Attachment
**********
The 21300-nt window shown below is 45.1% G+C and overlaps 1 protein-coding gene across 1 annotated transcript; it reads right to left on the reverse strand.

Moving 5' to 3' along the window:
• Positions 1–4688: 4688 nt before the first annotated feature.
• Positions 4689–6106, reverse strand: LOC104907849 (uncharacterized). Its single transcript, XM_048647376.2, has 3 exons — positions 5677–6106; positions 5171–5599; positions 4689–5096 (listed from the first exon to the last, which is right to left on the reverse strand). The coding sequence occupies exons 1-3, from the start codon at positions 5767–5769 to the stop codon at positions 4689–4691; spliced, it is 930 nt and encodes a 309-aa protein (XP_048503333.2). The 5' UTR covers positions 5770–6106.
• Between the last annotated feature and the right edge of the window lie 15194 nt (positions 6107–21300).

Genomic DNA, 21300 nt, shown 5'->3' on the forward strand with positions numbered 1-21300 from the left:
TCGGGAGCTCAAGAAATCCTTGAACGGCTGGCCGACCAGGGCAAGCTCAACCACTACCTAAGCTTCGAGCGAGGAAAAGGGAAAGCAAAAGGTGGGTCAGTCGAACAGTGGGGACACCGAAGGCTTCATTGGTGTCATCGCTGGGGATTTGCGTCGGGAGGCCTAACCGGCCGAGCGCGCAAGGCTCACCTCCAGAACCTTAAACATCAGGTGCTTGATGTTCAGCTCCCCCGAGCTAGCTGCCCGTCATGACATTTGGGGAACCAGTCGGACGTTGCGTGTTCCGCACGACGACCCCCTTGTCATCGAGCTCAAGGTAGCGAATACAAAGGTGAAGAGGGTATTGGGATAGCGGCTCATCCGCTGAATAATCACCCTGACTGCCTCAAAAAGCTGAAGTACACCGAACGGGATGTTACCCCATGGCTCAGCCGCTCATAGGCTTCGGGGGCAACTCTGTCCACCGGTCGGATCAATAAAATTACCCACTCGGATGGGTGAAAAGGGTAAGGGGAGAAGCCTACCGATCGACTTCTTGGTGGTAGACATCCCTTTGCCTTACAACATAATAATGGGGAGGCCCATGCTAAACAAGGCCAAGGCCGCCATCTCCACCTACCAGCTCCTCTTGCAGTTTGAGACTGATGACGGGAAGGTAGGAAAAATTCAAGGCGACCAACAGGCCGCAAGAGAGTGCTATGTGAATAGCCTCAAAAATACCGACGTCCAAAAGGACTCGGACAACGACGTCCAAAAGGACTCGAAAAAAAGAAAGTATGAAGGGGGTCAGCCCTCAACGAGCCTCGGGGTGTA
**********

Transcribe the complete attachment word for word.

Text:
The 21300-nt window shown below is 45.1% G+C and overlaps 1 protein-coding gene across 1 annotated transcript; it reads right to left on the reverse strand.

Moving 5' to 3' along the window:
• Positions 1–4688: 4688 nt before the first annotated feature.
• Positions 4689–6106, reverse strand: LOC104907849 (uncharacterized). Its single transcript, XM_048647376.2, has 3 exons — positions 5677–6106; positions 5171–5599; positions 4689–5096 (listed from the first exon to the last, which is right to left on the reverse strand). The coding sequence occupies exons 1-3, from the start codon at positions 5767–5769 to the stop codon at positions 4689–4691; spliced, it is 930 nt and encodes a 309-aa protein (XP_048503333.2). The 5' UTR covers positions 5770–6106.
• Between the last annotated feature and the right edge of the window lie 15194 nt (positions 6107–21300).

Genomic DNA, 21300 nt, shown 5'->3' on the forward strand with positions numbered 1-21300 from the left:
TCGGGAGCTCAAGAAATCCTTGAACGGCTGGCCGACCAGGGCAAGCTCAACCACTACCTAAGCTTCGAGCGAGGAAAAGGGAAAGCAAAAGGTGGGTCAGTCGAACAGTGGGGACACCGAAGGCTTCATTGGTGTCATCGCTGGGGATTTGCGTCGGGAGGCCTAACCGGCCGAGCGCGCAAGGCTCACCTCCAGAACCTTAAACATCAGGTGCTTGATGTTCAGCTCCCCCGAGCTAGCTGCCCGTCATGACATTTGGGGAACCAGTCGGACGTTGCGTGTTCCGCACGACGACCCCCTTGTCATCGAGCTCAAGGTAGCGAATACAAAGGTGAAGAGGGTATTGGGATAGCGGCTCATCCGCTGAATAATCACCCTGACTGCCTCAAAAAGCTGAAGTACACCGAACGGGATGTTACCCCATGGCTCAGCCGCTCATAGGCTTCGGGGGCAACTCTGTCCACCGGTCGGATCAATAAAATTACCCACTCGGATGGGTGAAAAGGGTAAGGGGAGAAGCCTACCGATCGACTTCTTGGTGGTAGACATCCCTTTGCCTTACAACATAATAATGGGGAGGCCCATGCTAAACAAGGCCAAGGCCGCCATCTCCACCTACCAGCTCCTCTTGCAGTTTGAGACTGATGACGGGAAGGTAGGAAAAATTCAAGGCGACCAACAGGCCGCAAGAGAGTGCTATGTGAATAGCCTCAAAAATACCGACGTCCAAAAGGACTCGGACAACGACGTCCAAAAGGACTCGAAAAAAAGAAAGTATGAAGGGGGTCAGCCCTCAACGAGCCTCGGGGTGTA